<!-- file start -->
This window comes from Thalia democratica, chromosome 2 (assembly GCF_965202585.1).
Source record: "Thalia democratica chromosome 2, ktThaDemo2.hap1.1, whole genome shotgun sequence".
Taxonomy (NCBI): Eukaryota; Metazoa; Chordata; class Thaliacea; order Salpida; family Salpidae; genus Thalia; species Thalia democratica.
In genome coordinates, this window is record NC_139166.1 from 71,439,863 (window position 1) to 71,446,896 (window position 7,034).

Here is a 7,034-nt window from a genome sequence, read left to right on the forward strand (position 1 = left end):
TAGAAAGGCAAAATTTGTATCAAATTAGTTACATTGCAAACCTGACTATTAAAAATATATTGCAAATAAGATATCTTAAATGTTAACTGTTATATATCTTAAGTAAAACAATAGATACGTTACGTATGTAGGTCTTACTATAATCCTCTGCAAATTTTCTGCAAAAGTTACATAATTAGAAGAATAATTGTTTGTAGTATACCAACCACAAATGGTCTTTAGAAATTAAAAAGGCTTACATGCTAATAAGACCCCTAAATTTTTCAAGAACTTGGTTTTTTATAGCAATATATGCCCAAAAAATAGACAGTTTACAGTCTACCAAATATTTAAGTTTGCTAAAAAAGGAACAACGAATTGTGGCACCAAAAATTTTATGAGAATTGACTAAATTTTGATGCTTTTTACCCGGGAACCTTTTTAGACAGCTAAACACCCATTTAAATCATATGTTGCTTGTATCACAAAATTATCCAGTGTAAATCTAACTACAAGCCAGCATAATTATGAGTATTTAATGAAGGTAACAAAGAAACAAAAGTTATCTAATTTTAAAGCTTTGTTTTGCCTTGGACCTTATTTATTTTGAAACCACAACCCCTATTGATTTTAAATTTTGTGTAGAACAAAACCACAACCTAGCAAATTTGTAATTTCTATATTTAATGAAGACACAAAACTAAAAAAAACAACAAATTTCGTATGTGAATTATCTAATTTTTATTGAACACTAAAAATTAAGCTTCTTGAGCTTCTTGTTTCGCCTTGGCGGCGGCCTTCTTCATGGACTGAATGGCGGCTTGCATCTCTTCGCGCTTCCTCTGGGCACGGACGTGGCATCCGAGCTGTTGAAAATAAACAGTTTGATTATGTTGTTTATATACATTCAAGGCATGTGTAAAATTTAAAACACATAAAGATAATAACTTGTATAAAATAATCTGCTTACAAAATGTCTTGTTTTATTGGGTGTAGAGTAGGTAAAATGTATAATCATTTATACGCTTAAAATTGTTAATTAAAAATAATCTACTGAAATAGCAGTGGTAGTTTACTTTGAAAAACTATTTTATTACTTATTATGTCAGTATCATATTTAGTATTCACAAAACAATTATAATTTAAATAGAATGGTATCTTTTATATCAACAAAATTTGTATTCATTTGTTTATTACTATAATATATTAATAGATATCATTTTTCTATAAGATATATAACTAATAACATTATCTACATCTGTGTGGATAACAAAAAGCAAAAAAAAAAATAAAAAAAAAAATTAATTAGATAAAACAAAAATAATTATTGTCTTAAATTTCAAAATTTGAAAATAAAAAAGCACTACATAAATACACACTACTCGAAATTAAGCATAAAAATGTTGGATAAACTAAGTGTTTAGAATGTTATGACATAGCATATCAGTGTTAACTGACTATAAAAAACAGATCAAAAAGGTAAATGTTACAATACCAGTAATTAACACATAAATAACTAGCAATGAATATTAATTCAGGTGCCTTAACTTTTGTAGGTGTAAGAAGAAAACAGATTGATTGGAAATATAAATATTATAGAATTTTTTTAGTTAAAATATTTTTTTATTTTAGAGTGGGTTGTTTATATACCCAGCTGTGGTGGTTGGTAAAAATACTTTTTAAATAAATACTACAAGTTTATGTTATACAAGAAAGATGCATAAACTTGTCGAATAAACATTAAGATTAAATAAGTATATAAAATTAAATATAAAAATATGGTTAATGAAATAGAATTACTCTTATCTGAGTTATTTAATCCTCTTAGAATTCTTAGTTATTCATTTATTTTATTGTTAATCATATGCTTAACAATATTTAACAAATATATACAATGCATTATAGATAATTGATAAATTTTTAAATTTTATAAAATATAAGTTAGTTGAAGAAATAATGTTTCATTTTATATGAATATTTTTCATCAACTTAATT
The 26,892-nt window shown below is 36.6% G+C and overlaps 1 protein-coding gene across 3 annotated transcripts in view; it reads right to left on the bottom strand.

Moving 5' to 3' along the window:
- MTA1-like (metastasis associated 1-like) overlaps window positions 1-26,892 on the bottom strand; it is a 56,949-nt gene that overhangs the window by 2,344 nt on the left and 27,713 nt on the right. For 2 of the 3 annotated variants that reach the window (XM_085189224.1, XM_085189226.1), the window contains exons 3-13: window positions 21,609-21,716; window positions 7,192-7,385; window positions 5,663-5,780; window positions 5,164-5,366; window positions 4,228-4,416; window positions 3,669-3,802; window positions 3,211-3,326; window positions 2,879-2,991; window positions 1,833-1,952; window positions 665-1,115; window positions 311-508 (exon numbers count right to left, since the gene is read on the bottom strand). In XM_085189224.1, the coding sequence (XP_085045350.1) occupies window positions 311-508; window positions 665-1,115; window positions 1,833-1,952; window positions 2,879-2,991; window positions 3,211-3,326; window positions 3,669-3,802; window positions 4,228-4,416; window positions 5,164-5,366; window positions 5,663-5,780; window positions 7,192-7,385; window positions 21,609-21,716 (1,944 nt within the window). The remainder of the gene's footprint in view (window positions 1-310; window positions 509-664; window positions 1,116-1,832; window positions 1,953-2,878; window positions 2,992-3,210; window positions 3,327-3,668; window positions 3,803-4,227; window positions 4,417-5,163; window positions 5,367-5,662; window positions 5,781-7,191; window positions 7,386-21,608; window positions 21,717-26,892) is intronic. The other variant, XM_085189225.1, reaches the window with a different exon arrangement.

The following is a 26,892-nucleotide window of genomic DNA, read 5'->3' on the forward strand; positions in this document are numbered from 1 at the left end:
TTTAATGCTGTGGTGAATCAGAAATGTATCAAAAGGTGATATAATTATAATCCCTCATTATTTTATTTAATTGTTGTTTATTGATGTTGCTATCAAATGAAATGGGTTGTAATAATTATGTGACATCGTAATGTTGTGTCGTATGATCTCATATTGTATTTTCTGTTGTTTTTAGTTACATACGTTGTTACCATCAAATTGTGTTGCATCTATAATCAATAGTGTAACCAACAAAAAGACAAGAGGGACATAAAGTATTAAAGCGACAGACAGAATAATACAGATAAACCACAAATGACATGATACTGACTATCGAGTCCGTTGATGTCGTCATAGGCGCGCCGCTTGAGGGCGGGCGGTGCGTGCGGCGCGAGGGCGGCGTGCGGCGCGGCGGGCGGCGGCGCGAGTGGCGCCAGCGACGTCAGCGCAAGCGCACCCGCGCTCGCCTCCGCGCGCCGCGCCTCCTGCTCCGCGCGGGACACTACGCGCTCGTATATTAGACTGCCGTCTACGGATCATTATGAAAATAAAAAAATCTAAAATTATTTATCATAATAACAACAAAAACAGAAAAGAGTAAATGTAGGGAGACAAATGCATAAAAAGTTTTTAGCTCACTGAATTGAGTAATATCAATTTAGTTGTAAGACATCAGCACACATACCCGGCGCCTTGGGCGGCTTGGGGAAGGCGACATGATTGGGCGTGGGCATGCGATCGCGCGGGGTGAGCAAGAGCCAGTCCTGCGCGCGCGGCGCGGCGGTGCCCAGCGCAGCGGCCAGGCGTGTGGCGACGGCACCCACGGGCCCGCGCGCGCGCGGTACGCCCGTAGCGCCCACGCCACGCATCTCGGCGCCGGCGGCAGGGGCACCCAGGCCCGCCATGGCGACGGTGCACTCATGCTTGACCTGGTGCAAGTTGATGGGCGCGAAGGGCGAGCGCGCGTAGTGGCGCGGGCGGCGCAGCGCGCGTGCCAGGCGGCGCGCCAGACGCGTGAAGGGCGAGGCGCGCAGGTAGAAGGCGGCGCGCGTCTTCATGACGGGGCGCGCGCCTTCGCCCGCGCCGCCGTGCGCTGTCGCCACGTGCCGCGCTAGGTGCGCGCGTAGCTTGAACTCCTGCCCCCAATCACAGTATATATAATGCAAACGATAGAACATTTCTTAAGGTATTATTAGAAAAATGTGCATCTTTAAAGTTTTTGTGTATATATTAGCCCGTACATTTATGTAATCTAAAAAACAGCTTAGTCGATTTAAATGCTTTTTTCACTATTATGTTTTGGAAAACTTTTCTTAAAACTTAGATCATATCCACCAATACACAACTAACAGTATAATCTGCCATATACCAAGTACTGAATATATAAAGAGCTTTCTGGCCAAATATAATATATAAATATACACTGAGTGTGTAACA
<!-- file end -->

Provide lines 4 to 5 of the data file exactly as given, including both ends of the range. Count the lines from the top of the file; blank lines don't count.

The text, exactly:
In genome coordinates, this window is record NC_139166.1 from 71,439,863 (window position 1) to 71,446,896 (window position 7,034).

Here is a 7,034-nt window from a genome sequence, read left to right on the forward strand (position 1 = left end):